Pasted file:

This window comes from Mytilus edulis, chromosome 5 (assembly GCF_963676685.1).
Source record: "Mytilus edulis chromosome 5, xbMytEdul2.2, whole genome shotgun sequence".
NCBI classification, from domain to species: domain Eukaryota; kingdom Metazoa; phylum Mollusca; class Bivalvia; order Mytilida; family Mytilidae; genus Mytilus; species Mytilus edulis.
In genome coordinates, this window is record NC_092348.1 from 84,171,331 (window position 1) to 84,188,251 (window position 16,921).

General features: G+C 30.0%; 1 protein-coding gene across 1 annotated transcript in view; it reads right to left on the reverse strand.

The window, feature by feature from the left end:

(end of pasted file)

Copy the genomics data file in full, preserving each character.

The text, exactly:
This window comes from Mytilus edulis, chromosome 5 (assembly GCF_963676685.1).
Source record: "Mytilus edulis chromosome 5, xbMytEdul2.2, whole genome shotgun sequence".
NCBI classification, from domain to species: domain Eukaryota; kingdom Metazoa; phylum Mollusca; class Bivalvia; order Mytilida; family Mytilidae; genus Mytilus; species Mytilus edulis.
In genome coordinates, this window is record NC_092348.1 from 84,171,331 (window position 1) to 84,188,251 (window position 16,921).

General features: G+C 30.0%; 1 protein-coding gene across 1 annotated transcript in view; it reads right to left on the reverse strand.

The window, feature by feature from the left end: